|Title||Double Take||Posted In||Photography||Duration||07 March 2017 to 22 April 2017|
|Venue||Skarstedt London||Opening Hours||Tuesday to Friday 10:00 - 18:00 / Saturday 10:00 - 17:00||Location||
8 Bennet Street
|Telephone||+44 207 499 firstname.lastname@example.org||Visit Website||skarstedt.com|
In the Tom Croft-designed Skarstedt gallery in Central London’s St James’s, the white-cube-prescribed white walls, high ceilings and pale natural wood floors are serene and welcoming. The gallery, owned by Per Skarstedt, opened here in September 2016. Less than a year after relocating from their Old Bond Street premises, it still has the patina of freshness.
Per Skarstedt started out as a collector, buying his first piece, a Cindy Sherman, at the age of 23. Now the owner of two galleries in NY and one in London, Skarstedt focuses on contemporary European and American art, and he often ssingles out a particular period in an artist’s life. For the current London show, Skarstedt has gathered the works of nine artists who share a cross-generational interest in the concept of photographic appropriation. ‘Double Take’ looks at how the power of pictures – supposed documents of veracity – has been questioned by the selected artists, beginning from the 1960’s until today.
Starting with Robert Heinecken’s famous series ‘Are You Rea’, from 1964-1968, the preoccupation with photographs that drives these works is evident. For his ‘photograms’, or image grids, Heinecken used a contact print technique that allowed both sides of a magazine page to be printed, resulting in the ghostly presence of a commercialized image –then superimposed, reframed and de-referentialized.
Adjacent spaces hold works by Barbara Kruger, Louise Lawler and Richard Prince, shown together with younger artists including Anne Collier, Steven Shearer, Roe Etheridge, Hank Willis Thomas and Collier Schorr. Playing with the visual connotations that advertising exploits, Barbara Kruger reminds us of the imperative slogans and idealized beauty that photographic ads force upon us with her witty re-arrangements in Untitled (Your Gaze Hits the Side of My Face) and Untitled (Your Fact is Stranger than Fiction).
Selectively borrowing from existing images, all of the artists examine how commercial imagery shapes our perceptions of the world and ourselves. Richard Prince in particular breaks down the fantasy of magazine editorials and advertising in his photographic series Untitled (Four Women with Hats), which emphasize the various staged options of one idea.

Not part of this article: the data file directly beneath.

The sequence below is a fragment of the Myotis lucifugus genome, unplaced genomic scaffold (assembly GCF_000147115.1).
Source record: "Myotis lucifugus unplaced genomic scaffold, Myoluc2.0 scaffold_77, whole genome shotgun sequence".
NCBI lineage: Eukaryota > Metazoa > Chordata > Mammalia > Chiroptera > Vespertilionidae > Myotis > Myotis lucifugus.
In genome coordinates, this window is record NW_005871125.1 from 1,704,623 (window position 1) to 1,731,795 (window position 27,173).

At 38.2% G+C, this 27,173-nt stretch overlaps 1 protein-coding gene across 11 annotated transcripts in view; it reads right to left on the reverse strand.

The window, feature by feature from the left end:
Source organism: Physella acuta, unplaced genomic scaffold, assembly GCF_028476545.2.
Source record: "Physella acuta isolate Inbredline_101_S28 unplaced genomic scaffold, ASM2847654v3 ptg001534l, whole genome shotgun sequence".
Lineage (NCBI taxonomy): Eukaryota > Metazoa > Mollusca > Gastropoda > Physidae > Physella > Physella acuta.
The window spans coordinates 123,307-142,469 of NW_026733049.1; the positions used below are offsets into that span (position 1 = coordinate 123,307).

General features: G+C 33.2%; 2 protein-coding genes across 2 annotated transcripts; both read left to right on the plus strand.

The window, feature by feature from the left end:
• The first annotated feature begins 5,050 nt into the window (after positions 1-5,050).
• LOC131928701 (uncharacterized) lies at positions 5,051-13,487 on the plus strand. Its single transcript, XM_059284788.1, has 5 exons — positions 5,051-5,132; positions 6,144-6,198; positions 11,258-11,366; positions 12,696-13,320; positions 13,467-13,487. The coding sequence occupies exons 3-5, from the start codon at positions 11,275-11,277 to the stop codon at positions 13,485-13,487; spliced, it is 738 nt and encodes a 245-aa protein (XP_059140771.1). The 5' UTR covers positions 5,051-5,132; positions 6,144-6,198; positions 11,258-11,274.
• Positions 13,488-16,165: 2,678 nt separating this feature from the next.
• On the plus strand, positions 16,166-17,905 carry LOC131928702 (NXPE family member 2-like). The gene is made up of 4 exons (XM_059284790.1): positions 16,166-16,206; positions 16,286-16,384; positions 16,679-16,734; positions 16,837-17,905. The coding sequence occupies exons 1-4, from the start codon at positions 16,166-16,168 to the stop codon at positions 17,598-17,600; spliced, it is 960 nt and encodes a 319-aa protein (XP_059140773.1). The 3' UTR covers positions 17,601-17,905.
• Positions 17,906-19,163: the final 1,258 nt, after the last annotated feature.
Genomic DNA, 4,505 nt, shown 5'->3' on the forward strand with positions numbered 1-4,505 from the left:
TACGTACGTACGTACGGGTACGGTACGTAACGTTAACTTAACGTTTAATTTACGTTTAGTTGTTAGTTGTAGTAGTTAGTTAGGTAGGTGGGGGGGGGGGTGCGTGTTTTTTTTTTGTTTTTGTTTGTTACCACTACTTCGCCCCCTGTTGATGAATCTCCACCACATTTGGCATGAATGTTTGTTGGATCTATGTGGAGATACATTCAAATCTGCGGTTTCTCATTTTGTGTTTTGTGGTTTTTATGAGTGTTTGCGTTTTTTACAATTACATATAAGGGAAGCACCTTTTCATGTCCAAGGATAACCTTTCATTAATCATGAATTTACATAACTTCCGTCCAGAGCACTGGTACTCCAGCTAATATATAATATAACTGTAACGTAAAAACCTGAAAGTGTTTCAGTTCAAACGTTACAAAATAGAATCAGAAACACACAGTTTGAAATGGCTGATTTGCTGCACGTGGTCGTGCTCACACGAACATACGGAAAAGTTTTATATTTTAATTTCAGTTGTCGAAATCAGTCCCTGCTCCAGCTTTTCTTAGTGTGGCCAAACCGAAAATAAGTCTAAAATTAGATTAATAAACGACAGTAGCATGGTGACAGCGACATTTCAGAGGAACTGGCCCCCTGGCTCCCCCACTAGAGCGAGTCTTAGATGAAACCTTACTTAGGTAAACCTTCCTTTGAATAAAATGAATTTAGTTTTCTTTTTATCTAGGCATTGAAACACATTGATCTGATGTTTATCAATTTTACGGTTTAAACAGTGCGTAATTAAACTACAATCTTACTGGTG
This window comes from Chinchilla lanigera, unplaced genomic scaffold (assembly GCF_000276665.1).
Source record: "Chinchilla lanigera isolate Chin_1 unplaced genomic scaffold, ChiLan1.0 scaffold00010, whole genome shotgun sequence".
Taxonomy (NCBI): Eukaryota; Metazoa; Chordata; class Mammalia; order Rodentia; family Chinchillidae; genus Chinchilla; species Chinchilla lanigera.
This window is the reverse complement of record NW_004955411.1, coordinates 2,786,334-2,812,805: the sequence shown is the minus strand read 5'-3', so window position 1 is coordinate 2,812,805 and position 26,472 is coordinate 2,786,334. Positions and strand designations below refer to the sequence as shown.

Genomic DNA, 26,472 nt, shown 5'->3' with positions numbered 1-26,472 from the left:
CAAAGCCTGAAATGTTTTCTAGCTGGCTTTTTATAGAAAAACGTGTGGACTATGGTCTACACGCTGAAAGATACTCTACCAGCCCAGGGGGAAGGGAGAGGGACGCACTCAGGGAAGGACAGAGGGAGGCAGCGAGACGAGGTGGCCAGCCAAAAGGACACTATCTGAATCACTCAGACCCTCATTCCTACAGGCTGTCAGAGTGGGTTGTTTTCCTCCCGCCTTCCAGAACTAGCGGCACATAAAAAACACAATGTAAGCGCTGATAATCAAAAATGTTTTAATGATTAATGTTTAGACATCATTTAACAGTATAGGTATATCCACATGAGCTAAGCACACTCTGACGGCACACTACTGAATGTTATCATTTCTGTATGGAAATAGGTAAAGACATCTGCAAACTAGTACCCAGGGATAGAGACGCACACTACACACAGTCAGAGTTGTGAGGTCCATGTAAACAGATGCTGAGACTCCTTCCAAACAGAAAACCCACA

Prince’s Untitled (eyelashes) is strategically positioned at the other end of the room to Hank Willis Thomas’ Why Wait Another Day to be Adorable? Tell Your Beautician "Relax Me.", an image lifted from a hair relaxer ad that paradoxically seems to elevate black beauty by promoting a product that eradicates black hair texture. Thomas, who was present at the opening, spoke about the effect of popular culture’s overwhelming whiteness on the black consciousness, an issue that resonates with the very core of concept appropriation and empowerment through ownership: taking the images that surround us and giving them an alternative meaning.
As referencing and re-appropriation are eternal themes in history or art, these works carry their own weight within the canon. Prince’s Cowboys reinterpret what the American Dream looks like, taking a self-reflexive and critical stance on how media manipulation alters meaning. Blurring the boundaries between original and reproduction, reality and images, each one of these artists opens up new avenues for the viewer to investigate – especially in our current over-instagrammed world – and how we consume and regurgitate visuals. Steven Shearer’s ‘Guys’ could be the Google Image result of a search for the term in the title – and it is, though aestheticized - and it is very much similar to the way images come toward us today.
The glossier images are by Collier Schorr and Roe Etheridge. Closely connected to the fashion world, their images may be easier on the eye, but are no less infused with visual markers that draw attention to the malleability of images. ‘Double Jess Gold’ by Etheridge takes a holiday snap and glamorizes it by juxtaposing various layers, while Collier Schorr’s Dorothea is a straightforward editorialized portrait at first sight – until you notice the contact sheet’s edges, subtly opening up the possible variations of what in a magazine seems to be the one and only image.
Anne Collier offers the more disorienting works in the show. ‘Woman with a Camera’, one of her various iterations with this title, talks both of herself and her subject: the woman as an object but also as an actor – a work with an almost existential element. Even more haunting is ‘Studio Floor #3 (Marilyn, Norman Mailer)’. Complex and layered – it is a photograph of three Marilyn Monroe books with a Norman Mailer photograph on the cover – it shows Monroe, the actress, as a still-life, almost exanimate, positioned threefold on a floor, with faint rips visible on the book cover paper. Collier shows us a complicated representation of the iconic actress, a woman whose life was run by others, hinting at the idea that the cracks in reality are always there, however small, even in our idealized representations of it.